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Fence Stake

Fence stake is native to Central America, but is now grown in many tropical and subtropical countries. The tree can grow up to 10 m high, with light green compound leaves and bears clusters of pinkish-purplish flowers.

Traditional Uses:

Fence Stake Leaves & Flowers:

Scientific Name:

(Gliricidia sepium - Fabaceae)
Other Names:
Grow Stake, Quick Stick, Fence Post, Aaron's Rod, Kakawate
Parts Used:
Leaves, Bark, Root

In Jamaica fence stake leaves are usually juiced, mixed with a little salt and taken for, colds. An infusion of the leaves is also used for colds, fevers, pain and gonorrhoea.

In the Philippines, fence stake is used for dermatitis and itchy skin. The juice or a decoction of leaves, bark or roots is applied to the skin for relief. Fresh, crushed leaves can also be applied to the skin to treat scabies, as an insect repellent and as a poultice for rheumatic pains, sprains and closed fractures. The sap of the bark is said to be effective for healing wounds.

Modern Research & Uses

According to recent research, fence stake can be useful in treating tumours, fungal infections, diarrhoea, dysentery, kidney and liver problems. Other studies have shown that fence stake has antioxidant, antiviral, antibacterial, and psychotropic properties.

One study reported that an alcohol extract of fence stake had significant activity against staphylococcus aureus. Research undertaken in Jamaica has reported that fence stake had no effect on five bacteria. In clinical trials in the Philippines fence stake was found to be as effective as commercially available products in treating scabies.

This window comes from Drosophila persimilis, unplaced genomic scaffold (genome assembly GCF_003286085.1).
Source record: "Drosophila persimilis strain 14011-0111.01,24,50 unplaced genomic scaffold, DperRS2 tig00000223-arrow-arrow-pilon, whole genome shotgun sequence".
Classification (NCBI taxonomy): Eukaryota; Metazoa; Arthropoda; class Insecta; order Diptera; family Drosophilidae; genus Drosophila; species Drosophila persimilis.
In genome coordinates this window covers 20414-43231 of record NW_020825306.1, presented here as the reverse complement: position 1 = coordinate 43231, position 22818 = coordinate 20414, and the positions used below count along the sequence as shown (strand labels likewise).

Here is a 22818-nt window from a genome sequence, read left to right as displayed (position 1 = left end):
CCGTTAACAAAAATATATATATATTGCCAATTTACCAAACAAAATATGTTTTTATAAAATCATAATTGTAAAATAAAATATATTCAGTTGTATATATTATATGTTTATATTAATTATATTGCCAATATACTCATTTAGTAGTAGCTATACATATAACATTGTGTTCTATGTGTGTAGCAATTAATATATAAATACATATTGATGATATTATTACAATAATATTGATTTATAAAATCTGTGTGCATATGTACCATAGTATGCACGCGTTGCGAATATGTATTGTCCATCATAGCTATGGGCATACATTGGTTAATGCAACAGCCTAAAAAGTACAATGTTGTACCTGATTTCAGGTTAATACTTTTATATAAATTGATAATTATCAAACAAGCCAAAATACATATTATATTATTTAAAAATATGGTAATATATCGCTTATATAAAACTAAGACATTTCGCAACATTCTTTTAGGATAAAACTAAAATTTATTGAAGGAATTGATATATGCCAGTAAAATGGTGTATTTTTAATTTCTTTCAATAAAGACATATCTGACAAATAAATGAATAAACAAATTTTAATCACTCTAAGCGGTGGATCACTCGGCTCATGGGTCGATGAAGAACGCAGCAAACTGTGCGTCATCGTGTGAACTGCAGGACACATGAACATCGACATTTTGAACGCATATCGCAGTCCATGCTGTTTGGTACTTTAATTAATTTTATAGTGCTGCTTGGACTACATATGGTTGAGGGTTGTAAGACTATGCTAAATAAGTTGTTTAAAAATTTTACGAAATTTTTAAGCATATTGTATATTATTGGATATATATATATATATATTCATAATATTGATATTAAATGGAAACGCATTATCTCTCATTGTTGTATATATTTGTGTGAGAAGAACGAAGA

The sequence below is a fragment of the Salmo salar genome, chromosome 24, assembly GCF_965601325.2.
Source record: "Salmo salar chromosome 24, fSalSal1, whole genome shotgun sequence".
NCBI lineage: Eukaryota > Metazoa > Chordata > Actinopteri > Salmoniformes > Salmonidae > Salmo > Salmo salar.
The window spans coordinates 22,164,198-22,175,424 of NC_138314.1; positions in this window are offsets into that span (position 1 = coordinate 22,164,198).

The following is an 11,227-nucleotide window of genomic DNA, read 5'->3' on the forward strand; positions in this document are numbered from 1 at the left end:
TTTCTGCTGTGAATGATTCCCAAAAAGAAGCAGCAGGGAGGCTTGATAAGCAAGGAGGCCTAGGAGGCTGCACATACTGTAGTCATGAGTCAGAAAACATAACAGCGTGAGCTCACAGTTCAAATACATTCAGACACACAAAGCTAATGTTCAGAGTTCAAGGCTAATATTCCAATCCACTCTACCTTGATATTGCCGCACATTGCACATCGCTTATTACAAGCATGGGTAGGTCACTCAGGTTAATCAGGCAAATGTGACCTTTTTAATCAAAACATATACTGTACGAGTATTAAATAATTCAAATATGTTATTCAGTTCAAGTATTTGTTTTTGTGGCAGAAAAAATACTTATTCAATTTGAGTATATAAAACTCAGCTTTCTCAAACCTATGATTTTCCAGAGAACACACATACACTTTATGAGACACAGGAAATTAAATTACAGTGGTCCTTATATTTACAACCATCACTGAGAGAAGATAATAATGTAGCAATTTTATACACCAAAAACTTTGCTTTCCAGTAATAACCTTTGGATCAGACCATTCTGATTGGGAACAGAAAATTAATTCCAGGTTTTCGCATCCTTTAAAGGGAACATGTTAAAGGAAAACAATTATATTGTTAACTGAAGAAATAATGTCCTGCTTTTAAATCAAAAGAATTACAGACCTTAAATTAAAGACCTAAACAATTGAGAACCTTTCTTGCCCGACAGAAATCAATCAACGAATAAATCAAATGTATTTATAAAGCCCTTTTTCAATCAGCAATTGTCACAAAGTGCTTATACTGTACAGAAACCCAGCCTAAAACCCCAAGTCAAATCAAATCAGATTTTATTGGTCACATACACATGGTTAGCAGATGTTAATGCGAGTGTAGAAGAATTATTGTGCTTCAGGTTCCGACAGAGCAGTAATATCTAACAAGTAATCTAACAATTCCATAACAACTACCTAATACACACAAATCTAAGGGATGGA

Plant Chemicals:

Fence stake contains: 40.7g of condensed tannins/kg dry matter, isoflavonoids; afrormosin , formononetin, gliricidin-6a, gliricidol-9A, medicarpin, 7,4'-dihydroxy-3'-methoxyisoflavin, 2'-O-methylsepiol, 7,3',4'-trihydroxyflavanon, stigmastanol glucoside, triterpenes and coumarin

Other Uses

Fence Stake Tree: Used for ringworm, stings and bites, colds, fungal infections and more  

Fence stake wood is popular for burning charcoal and for firewood. The local name reflects its main use, to make living fences. The wood is hard and durable and can be made into small household items and implements.

 

The leaves can be crushed and used to rid dogs and cattle of fleas and ticks. Fence stake can be useful for animals in other ways as a nutritious feed. The roots of the fence stake can decrease soil nematode populations, and control insects and fungi.

 

Caution!
Due to the high coumarin content in fence stake, people on blood thinning drugs should not use it without medical supervision.

References

  • Herath, H & Da Silva, S - New constituents from Gliricidia Sepium - Fitoterapia (2000) Dec. vol. 71(6) pp 722-24
  • Mitchell & Ahmad - A Review of Medicinal Plant Research at the University of the West Indies, Jamaica 1948-2001 - WI Med J (2006);55(4):243
  • Rojas, J J et al - Screeing for Anti-microbial Activity of Ten Medicinal Plants Used in Colombian Folkloric Medicine: A Possible Alternative Treatment of Non-nosomical Infections - BMC Complementary & Alternative Medicine (2006); 6:2
  • Sharma, N et al – Larvicidal Activity of Gliricia sepium Against Mosquito Larvae of Anaphole Stephansi, Aedes Aegypti and Culex Quinquefasciatus; (1998) Vol. 36:1 pp 3-7
  • www.stuartxchange.org
  • www.hort.purdue.edu